The short version of the story goes that Allessandro Borgognone, a veteran of the restaurant industry but new to the world of sushi and Manhattan fine dining, was watching Jiro Dreams of Sushi one night at home and was so inspired that he wanted to open a sushi restaurant in NYC with Chef Nakazawa at the helm. Finding the chef via Facebook, and with the help of Google translate, the two started a conversation. In August 2013, Sushi Nakazawa was officially open.
In just two years, the restaurant has garnered high acclaim, including a coveted four-star review in The New York Times. The restaurant is also the subject of fierce debate as to why it has not yet received a Michelin star. Some say it’s because it’s too difficult to get a reservation. Others say there are improvements needed in the service. I’ve read that Michelin simply doesn’t have enough reviewers to appropriately cover all of the city’s offerings. None of these were issues for us when we dined there on a recent trip in November, and the mere fact that people are debating about why it hasn’t received a Michelin star offers a strong hint of how people feel about this restaurant.
As with any well-reviewed, popular restaurant, you do need to be on your game when it comes to reservations. At Sushi Nakazawa, reservations are released thirty days in advance at midnight. Thinking I had counted back my days accordingly, I practiced making reservations the night before I actually was planning for, when I suddenly realized I was two days off — which is why it’s always wise to practice. But no matter, we were flexible, and the following night I sat down at the computer starting my search several minutes prior, just to be safe. Moments later, I had reservations for two at the sushi bar.
Sushi Nakazawa only serves omakase sushi, whether you sit at the bar or in the dining room. The only difference is the price. You’ll pay an additional twenty-five dollars per person at the bar. That could be considered cheeky, but if you’re able to get reservations at the bar it’s worth the extra money. You get to interface with the charming Chef Nakazawa while being personally served by him, and you get to watch the making of the fascinating art that is sushi; all of which makes for an elevated dining experience.
The restaurant is unassuming from the exterior and you could easily miss it as you walk by, but the interior is chic and modern with a different vibe than your typical sushi restaurant. The bar itself sits high at cocktail bar height, so you get a different perspective of the chefs from the standard table height bar. The bar stools are black leather with backs that make them comfortable, but they do require some assistance from staff to get in and out of. I had read some complaints about service, but I could never detect any issues personally. It was friendly yet professional enough to know you are at a high-end restaurant without feeling at all stuffy.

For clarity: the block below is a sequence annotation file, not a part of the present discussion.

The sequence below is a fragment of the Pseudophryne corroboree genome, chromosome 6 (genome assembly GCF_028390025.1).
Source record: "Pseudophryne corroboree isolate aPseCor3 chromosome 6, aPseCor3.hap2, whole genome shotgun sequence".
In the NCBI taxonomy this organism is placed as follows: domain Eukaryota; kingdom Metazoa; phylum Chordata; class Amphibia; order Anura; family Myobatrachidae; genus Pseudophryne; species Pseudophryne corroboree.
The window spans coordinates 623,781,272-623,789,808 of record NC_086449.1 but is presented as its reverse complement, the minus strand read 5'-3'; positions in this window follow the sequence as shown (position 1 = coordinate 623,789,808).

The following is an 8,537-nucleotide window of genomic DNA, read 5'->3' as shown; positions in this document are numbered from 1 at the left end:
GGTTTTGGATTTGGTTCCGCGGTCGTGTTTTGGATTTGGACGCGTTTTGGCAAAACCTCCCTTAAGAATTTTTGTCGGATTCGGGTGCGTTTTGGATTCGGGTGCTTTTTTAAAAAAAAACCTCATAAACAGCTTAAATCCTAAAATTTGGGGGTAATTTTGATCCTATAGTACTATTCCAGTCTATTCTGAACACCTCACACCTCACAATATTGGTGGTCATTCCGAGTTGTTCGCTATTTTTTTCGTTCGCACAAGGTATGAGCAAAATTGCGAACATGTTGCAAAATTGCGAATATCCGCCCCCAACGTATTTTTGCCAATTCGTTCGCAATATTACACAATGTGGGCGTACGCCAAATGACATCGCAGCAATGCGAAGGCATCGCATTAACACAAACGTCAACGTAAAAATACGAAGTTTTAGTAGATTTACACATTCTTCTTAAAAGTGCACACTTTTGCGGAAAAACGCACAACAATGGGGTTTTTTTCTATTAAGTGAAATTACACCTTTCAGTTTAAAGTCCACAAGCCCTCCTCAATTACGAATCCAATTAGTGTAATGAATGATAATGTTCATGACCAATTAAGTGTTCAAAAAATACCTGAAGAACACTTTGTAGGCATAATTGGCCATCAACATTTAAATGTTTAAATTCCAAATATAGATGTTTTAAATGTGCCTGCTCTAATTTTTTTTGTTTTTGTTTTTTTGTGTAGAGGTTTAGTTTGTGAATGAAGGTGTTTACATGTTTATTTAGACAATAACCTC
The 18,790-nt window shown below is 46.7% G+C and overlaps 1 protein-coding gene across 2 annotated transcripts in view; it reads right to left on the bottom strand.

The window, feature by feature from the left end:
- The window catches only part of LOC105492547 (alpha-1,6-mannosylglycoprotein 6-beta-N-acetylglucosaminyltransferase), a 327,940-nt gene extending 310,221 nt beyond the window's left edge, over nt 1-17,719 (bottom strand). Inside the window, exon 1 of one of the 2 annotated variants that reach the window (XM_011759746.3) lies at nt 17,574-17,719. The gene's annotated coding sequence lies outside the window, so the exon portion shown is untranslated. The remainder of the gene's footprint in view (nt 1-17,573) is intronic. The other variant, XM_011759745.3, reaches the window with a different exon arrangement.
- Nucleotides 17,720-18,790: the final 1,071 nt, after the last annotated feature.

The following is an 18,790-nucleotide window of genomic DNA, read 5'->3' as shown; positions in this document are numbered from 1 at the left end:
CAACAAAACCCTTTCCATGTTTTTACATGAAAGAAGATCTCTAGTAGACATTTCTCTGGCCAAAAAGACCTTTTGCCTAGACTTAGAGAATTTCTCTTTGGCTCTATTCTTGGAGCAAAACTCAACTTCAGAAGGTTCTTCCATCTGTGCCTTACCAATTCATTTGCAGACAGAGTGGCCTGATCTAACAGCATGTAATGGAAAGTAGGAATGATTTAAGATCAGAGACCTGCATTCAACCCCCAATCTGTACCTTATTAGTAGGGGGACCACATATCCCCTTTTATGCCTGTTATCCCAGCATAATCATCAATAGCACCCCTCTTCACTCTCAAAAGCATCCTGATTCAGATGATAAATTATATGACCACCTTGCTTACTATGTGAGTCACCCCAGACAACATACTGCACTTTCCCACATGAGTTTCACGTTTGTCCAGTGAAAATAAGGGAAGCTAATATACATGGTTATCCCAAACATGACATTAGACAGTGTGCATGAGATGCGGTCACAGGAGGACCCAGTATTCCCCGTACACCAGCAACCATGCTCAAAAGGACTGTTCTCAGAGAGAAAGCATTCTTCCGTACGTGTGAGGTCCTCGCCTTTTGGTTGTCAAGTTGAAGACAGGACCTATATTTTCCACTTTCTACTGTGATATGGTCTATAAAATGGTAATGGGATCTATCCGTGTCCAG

But all of this is just a lead up to the food; the beautiful, exquisite food. Chef Nakazawa sources much of his fish locally. Coming from the Pacific Northwest, with its abundance of seafood, that really struck me as I forget that the Atlantic is home to its own bounty. Some pieces were reminiscent of what we experienced at Shiro’s and some were quite different, either because of the waters the fish are coming from or because of Nakazawa’s own sensibilities.
As is typical of an omakase meal, the fish selections start light and get heavier as the meal progresses. Chef Nakazawa serves a traditional style sushi, where the fish and the rice are the stars, with only an occasional, restrained enhancement, such as wasabi, citrus, or shiso. There is no soy sauce or wasabi sitting on the bar or tables for patrons to cover up the essence of the story the Chef is trying to tell; only vibrant slivers of pickled ginger to cleanse the palette.
We began with a procession of salmon served three different ways; the third of which was smoked, providing an unusual, delicious twist. Next came a scallop that was still quivering with life, followed by squid enhanced with a fresh shiso leaf. Other delicacies included sable-banded grouper, mackerel served three ways, golden eye snapper, luxurious prawn with caviar, three pieces of tuna from lean to fatty, and much more. When the sea urchin, or uni, came out with two different variations, I once again hoped that at least one of them would be the uni that would make me a convert. Sadly, it still didn’t happen for me, but it did for Craig. The eel, or unagi, was another story, however, and was the best I’ve ever tasted. Served beside tamago — the grilled egg sushi that tastes like custard, and something for which Chef Nakazawa will forever be known for — this pairing was the perfect dessert.
Once the omakase meal finishes, menus are handed out and you can order anything you’d like a la carte. I wished I had room for more, but I felt 100 percent satisfied. A bowl of lychee sorbet finished off the meal.
The restaurant offers a sake pairing with dinner, and while I don’t know much about sake, each pour was a perfect complement to the meal.
Throughout the evening, Chef Nakazawa bantered back and forth with those of us seated at the bar. We told the Chef we remembered him from Shiro’s, showing a photo we took of him that night. He said Shiro had been in New York City just a few weeks earlier and spent some time with him behind his sushi bar. Chef Nakazawa said he’s enjoying the city, and he seemed comfortable and in his element. To have people debating why he hasn’t received a Michelin star after just two years says that he has a bright future ahead and that it’s just a matter of time. I know that, star or no star, I will be planning my next meal at Sushi Nakazawa exactly thirty days in advance of our next trip.